Much later, right at the absolute other end of the scale, it was exciting to be sitting at a desk at the UN building in New York with United Kingdom written in front of me. We were debating the system of national accounts and getting agreement at world level on the statistical methodology for comparing the economic performance of all countries. There is not a day that goes by without someone in the news talking about how GDP went up or down or how are we doing compared with the US or China. It all comes down to that meeting in New York and you got a real buzz from that!

So in conclusion, what I have enjoyed most is being involved in new developments which will help all sorts of people make decisions.

3. What do you think the most important recent developments in the field have been? What do you think will be the most exciting and productive areas of research in statistics during the next few years?

At last year’s RSS conference, one of our chief speakers was Hal Varian, Chief Economist at Google who is famous for saying how statistics will be the sexiest profession to work in during the next 10-15 years. The reason he said that is because of Big Data. At Google, he has had vast experience of bringing together mass quantities of data and turning it into new opportunities. One of the things he talked about was Google Translate which you can easily find on your tool bar and translate to any language you like. That functionality is all based on statistical algorithms that either did not exist or are not as comprehensive as they are now. So that is the area for development – it’s the applications, tools and methods that enable you to get information out of Big Data. What the statistical community needs to do is to cross-fertilise ideas that are emerging from, for example, the corporate world of Google, the medical world of genomes and DNA sequencing, the physical world of data coming from the Hadron collider. We are creating vast amounts of data and statistical thinking and methodology is the way of making sense and decisions out of this data. The excitement is bringing it all together and coming up with new methodologies that enable it to be brought to use in all walks of life.

So big data is my first area of innovation. My second is measuring progress. Even at the UN meeting in New York that I mentioned, there was the feeling that traditional methods for measuring performance were not as adequate as they need to be. Now it is becoming very urgent since the financial crash. Levels of employment are puzzling considering economic output. We need numbers that help us make sense of what is going on. I have no qualms about the quality of the figures being produced but there is a serious need to stand back and think what is it that we are trying to measure that will help us in decision-making? Two years ago, the PM announced a decision to measure happiness and well-being in statistics – how do you measure that? What is the purpose of the government in the wellbeing of the people? We then take these statistics and analyse them and they can in turn guide policies. During the 20th century, the GDP helped inform so many improvements, reducing serious poverty in many countries including the UK but the world is a different place now. Statisticians need to have a seat at these decision-making tables as once you understand the political imperatives, you can think what the statistical questions are and what are the methods to answer them. Our challenge is to bring these worlds together to guide progress over the next 100 years.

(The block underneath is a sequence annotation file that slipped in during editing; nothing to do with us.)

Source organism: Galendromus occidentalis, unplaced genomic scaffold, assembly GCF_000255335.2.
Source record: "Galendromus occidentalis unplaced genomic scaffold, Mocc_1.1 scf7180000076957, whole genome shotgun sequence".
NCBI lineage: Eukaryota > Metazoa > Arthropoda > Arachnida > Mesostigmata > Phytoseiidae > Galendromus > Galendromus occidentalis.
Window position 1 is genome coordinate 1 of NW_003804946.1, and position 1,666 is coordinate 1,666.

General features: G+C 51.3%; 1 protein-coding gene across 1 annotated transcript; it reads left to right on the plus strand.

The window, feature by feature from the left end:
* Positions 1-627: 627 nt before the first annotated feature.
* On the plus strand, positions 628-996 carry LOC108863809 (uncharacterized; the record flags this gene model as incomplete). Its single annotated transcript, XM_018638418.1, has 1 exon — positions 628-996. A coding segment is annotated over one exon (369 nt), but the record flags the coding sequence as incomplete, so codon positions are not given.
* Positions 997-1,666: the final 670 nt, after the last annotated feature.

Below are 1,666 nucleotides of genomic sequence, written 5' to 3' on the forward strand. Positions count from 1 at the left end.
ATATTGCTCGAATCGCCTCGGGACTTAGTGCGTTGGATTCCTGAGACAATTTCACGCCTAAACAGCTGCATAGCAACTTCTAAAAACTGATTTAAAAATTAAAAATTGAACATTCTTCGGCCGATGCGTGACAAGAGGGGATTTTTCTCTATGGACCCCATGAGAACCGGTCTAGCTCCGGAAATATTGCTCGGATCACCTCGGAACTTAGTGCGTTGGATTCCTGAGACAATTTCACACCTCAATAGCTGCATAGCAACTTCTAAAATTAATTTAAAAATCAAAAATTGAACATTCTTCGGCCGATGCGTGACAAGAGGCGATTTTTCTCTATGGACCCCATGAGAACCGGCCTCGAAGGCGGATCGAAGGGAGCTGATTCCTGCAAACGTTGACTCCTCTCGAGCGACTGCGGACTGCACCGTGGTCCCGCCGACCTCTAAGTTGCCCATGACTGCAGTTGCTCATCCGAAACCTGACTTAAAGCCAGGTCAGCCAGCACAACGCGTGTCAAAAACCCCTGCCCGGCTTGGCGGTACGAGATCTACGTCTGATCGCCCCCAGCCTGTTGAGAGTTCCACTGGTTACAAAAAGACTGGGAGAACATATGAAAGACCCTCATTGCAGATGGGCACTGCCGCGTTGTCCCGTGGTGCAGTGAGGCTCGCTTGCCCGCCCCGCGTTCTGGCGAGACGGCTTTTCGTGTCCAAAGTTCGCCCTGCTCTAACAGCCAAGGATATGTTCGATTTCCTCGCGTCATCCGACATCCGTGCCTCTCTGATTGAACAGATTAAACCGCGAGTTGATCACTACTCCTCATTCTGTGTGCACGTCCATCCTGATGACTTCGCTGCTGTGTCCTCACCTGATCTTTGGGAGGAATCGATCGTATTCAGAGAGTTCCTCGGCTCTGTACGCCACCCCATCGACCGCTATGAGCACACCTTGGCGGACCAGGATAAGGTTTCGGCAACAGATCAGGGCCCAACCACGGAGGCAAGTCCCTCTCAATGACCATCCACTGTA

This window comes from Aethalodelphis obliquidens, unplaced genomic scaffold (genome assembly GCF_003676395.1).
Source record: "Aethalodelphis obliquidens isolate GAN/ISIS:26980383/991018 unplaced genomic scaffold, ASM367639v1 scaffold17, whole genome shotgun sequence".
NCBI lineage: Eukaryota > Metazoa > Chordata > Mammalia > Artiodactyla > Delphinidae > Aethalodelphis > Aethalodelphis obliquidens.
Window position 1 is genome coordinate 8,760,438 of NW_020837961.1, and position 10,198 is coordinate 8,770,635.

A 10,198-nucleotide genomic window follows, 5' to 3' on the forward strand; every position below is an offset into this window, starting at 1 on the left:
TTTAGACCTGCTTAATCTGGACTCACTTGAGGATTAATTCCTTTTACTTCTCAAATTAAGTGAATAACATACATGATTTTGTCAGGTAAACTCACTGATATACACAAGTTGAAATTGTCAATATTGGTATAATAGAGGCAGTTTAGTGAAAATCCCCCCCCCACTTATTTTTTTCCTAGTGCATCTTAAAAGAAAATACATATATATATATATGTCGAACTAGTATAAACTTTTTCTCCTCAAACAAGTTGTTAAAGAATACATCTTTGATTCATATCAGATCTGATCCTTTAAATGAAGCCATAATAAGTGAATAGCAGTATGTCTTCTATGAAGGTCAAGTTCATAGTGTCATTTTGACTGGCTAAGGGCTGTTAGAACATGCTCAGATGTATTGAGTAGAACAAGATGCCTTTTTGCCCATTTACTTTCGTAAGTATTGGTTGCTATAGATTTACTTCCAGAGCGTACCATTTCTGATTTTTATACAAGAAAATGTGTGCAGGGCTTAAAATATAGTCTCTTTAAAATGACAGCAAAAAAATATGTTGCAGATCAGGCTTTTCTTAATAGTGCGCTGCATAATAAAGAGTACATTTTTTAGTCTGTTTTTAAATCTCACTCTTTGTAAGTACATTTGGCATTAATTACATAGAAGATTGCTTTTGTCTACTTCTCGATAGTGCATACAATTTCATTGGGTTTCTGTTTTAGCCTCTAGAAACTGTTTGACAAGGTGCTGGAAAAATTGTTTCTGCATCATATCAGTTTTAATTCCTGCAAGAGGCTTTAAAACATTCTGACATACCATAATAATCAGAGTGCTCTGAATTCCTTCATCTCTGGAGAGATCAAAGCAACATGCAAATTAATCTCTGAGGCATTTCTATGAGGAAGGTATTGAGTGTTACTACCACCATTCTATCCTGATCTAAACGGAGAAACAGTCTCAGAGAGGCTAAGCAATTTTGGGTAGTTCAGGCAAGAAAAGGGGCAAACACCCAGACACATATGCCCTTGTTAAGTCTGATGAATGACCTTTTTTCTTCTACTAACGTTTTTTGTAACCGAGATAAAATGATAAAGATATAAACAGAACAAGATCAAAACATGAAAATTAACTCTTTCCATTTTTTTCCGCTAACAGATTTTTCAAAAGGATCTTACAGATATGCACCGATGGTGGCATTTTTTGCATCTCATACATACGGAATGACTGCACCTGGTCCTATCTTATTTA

What the RSS can do is promote the value of the professional statistician.

4. What do you see as the greatest challenges facing the profession of statistics in the coming years?

We need to distinguish professional statisticians from someone who uses statistics to support an argument and purely purvey the numbers for their own use. We have a chartered statistician accreditation led by the RSS but it is not a well-known qualification and it needs to be. One of the frequent complaints I receive from MPs is that they have the latest information from a pressure group showing that a particular policy must be pursued because the evidence is there but the evidence has not been done with proper statistical principles and it does not have that professional stamp on it. What the RSS can do is promote the value of the professional statistician.

5. Are there people or events that have been influential in your career?

Statistics is very much a people business and we all have people we look up to. The person who has influenced me most is Claus Moser. As an icon about the importance of statisticians having a relationship with decision-makers, I think one of the most creative relationships over the past 50 years was the relationship between Claus and Harold Wilson. As the government’s chief statistician and the UK’s Prime Minister at the time, they worked very well together and this enabled statistics to be mobilised not just in the Prime Minister’s office but in all walks of life. They symbolised what can come out of such a partnership and Claus’s ability to make that connection was wonderful. More recently, I’ve had the joy of getting to know him as a very wise person and he is always able to stand outside of an issue, think what the real question is and care about the importance of statistics making an impact on people’s lives.

The late Sir Roger Jowell was a pioneer of survey research, collecting information about social attitudes and later creating the European Social Survey enhancing our ability to understand what people’s attitudes are to put alongside the harder measures. He stands out for me as I got to know him and then his work. It was a great tragedy when he died last year. He is very fondly remembered by me and many others in the profession.